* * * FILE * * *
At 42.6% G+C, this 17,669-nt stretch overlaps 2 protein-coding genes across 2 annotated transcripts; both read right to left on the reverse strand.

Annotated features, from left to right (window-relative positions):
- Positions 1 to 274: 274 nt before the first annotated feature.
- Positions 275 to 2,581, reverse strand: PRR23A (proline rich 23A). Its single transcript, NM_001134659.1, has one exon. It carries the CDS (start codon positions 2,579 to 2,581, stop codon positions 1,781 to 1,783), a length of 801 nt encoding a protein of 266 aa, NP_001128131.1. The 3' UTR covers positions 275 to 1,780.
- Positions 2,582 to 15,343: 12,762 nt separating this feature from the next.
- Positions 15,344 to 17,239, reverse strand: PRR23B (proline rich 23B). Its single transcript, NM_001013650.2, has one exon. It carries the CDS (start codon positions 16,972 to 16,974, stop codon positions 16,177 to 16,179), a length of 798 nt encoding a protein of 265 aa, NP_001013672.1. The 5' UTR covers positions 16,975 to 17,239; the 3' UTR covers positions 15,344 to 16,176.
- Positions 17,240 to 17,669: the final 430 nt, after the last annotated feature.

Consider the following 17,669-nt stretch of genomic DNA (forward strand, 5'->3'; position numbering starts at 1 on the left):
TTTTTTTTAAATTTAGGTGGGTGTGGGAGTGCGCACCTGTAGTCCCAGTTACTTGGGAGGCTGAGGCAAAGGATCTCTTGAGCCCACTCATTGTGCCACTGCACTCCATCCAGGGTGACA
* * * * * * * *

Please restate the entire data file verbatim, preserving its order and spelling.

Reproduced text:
At 42.6% G+C, this 17,669-nt stretch overlaps 2 protein-coding genes across 2 annotated transcripts; both read right to left on the reverse strand.

Annotated features, from left to right (window-relative positions):
- Positions 1 to 274: 274 nt before the first annotated feature.
- Positions 275 to 2,581, reverse strand: PRR23A (proline rich 23A). Its single transcript, NM_001134659.1, has one exon. It carries the CDS (start codon positions 2,579 to 2,581, stop codon positions 1,781 to 1,783), a length of 801 nt encoding a protein of 266 aa, NP_001128131.1. The 3' UTR covers positions 275 to 1,780.
- Positions 2,582 to 15,343: 12,762 nt separating this feature from the next.
- Positions 15,344 to 17,239, reverse strand: PRR23B (proline rich 23B). Its single transcript, NM_001013650.2, has one exon. It carries the CDS (start codon positions 16,972 to 16,974, stop codon positions 16,177 to 16,179), a length of 798 nt encoding a protein of 265 aa, NP_001013672.1. The 5' UTR covers positions 16,975 to 17,239; the 3' UTR covers positions 15,344 to 16,176.
- Positions 17,240 to 17,669: the final 430 nt, after the last annotated feature.

Consider the following 17,669-nt stretch of genomic DNA (forward strand, 5'->3'; position numbering starts at 1 on the left):
TTTTTTTTAAATTTAGGTGGGTGTGGGAGTGCGCACCTGTAGTCCCAGTTACTTGGGAGGCTGAGGCAAAGGATCTCTTGAGCCCACTCATTGTGCCACTGCACTCCATCCAGGGTGACA